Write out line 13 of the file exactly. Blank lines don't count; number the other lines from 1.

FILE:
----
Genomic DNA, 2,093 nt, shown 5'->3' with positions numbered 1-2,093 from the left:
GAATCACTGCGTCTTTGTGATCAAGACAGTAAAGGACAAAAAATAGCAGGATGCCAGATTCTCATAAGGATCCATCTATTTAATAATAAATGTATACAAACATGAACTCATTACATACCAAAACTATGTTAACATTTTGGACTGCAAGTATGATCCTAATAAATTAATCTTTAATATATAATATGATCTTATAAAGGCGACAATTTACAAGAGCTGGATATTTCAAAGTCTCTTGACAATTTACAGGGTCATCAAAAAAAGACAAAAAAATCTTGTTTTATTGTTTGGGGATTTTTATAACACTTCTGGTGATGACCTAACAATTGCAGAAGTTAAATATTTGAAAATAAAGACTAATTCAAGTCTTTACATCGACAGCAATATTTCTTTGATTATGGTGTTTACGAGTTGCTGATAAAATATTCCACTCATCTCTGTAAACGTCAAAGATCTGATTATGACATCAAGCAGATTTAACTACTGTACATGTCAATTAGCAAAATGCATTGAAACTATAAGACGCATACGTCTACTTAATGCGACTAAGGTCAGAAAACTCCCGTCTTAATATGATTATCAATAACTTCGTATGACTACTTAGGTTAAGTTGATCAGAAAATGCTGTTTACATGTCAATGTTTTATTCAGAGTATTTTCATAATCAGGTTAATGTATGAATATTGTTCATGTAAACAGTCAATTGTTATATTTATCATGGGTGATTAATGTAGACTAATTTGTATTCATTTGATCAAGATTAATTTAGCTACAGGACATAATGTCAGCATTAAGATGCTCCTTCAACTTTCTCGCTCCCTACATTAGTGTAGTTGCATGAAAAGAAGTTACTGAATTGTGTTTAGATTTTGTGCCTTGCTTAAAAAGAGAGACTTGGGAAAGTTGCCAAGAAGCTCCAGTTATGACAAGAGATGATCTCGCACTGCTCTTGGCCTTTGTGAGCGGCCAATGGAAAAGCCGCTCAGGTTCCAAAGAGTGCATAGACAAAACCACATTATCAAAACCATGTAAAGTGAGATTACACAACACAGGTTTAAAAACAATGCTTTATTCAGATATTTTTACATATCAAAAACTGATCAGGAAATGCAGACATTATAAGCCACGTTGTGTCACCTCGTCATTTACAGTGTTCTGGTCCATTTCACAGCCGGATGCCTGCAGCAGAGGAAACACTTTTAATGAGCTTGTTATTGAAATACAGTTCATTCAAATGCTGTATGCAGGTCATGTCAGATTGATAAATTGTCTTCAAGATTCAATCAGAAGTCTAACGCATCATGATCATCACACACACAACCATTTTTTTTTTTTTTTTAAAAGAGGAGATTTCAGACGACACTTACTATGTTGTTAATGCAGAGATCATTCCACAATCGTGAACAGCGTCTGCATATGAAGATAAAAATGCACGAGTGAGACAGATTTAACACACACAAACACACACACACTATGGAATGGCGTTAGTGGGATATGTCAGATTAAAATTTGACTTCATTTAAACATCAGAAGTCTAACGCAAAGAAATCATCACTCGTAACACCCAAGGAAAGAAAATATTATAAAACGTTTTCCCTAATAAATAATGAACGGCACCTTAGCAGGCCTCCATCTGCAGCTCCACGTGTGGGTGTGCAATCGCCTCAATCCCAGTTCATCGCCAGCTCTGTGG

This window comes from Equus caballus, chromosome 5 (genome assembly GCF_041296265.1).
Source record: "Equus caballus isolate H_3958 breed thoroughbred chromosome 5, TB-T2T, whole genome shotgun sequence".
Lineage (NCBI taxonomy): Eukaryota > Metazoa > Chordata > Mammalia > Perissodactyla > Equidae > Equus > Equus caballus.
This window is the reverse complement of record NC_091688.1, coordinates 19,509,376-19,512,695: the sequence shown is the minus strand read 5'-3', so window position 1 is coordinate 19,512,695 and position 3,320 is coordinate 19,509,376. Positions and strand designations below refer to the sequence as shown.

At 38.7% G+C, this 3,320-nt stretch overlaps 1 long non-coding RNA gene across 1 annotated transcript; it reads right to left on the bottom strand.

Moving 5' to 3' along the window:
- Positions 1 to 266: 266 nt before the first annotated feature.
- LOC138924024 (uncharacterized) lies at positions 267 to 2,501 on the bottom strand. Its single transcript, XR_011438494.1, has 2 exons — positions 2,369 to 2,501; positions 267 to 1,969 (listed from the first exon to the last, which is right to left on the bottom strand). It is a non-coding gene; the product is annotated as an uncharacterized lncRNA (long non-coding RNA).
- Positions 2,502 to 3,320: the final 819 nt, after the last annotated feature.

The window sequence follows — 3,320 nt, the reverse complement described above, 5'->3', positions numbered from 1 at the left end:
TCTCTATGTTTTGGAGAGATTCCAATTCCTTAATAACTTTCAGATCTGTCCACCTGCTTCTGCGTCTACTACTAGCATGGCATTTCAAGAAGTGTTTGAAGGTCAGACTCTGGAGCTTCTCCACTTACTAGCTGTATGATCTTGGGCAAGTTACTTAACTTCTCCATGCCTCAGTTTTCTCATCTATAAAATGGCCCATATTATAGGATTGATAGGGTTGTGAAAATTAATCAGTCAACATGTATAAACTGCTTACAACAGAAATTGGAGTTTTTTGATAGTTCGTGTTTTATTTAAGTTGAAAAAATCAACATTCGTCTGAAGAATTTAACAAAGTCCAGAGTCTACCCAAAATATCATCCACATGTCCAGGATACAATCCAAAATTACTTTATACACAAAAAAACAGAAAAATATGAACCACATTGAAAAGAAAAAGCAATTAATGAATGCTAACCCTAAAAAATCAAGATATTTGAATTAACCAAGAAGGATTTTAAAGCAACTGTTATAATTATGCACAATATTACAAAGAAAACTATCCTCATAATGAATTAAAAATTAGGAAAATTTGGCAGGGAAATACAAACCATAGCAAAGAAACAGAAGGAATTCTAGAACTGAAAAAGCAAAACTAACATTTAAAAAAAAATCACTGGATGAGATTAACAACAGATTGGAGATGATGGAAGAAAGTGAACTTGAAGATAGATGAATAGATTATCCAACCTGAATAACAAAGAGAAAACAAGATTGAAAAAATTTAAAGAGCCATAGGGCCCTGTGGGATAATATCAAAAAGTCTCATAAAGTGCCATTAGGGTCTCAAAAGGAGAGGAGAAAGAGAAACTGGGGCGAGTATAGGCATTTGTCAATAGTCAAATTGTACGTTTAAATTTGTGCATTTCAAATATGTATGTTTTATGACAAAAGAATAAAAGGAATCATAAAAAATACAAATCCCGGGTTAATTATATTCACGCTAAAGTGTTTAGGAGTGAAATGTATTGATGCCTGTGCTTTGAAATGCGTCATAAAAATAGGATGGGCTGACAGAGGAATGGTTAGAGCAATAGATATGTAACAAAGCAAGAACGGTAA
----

TCTCTATGTTTTGGAGAGATTCCAATTCCTTAATAACTTTCAGATCTGTCCACCTGCTTCTGCGTCTACTACTAGCATGGCATTTCAAGAAGTGTTTGAAGGTCAGACTCTGGAGCTTCTCCACTTACTAGCTGTATGATCTTGGGCAAGTTACTTAACTTCTCCATGCCTCAGTTTTCTCATCTATAAAATGGCCCATATTATAGGATTGATAGGGTTGTGAAAATTAATCAGTCAACATGTATAAACTGCTTACAACAGAAATTGGAGTTTTTTGATAGTTCGTGTTTTATTTAAGTTGAAAAAATCAACATTCGTCTGAAGAATTTAACAAAGTCCAGAGTCTACCCAAAATATCATCCACATGTCCAGGATACAATCCAAAATTACTTTATACACAAAAAAACAGAAAAATATGAACCACATTGAAAAGAAAAAGCAATTAATGAATGCTAACCCTAAAAAATCAAGATATTTGAATTAACCAAGAAGGATTTTAAAGCAACTGTTATAATTATGCACAATATTACAAAGAAAACTATCCTCATAATGAATTAAAAATTAGGAAAATTTGGCAGGGAAATACAAACCATAGCAAAGAAACAGAAGGAATTCTAGAACTGAAAAAGCAAAACTAACATTTAAAAAAAAATCACTGGATGAGATTAACAACAGATTGGAGATGATGGAAGAAAGTGAACTTGAAGATAGATGAATAGATTATCCAACCTGAATAACAAAGAGAAAACAAGATTGAAAAAATTTAAAGAGCCATAGGGCCCTGTGGGATAATATCAAAAAGTCTCATAAAGTGCCATTAGGGTCTCAAAAGGAGAGGAGAAAGAGAAACTGGGGCGAGTATAGGCATTTGTCAATAGTCAAATTGTACGTTTAAATTTGTGCATTTCAAATATGTATGTTTTATGACAAAAGAATAAAAGGAATCATAAAAAATACAAATCCCGGGTTAATTATATTCACGCTAAAGTGTTTAGGAGTGAAATGTATTGATGCCTGTGCTTTGAAATGCGTCATAAAAATAGGATGGGCTGACAGAGGAATGGTTAGAGCAATAGATATGTAACAAAGCAAGAACGGTAA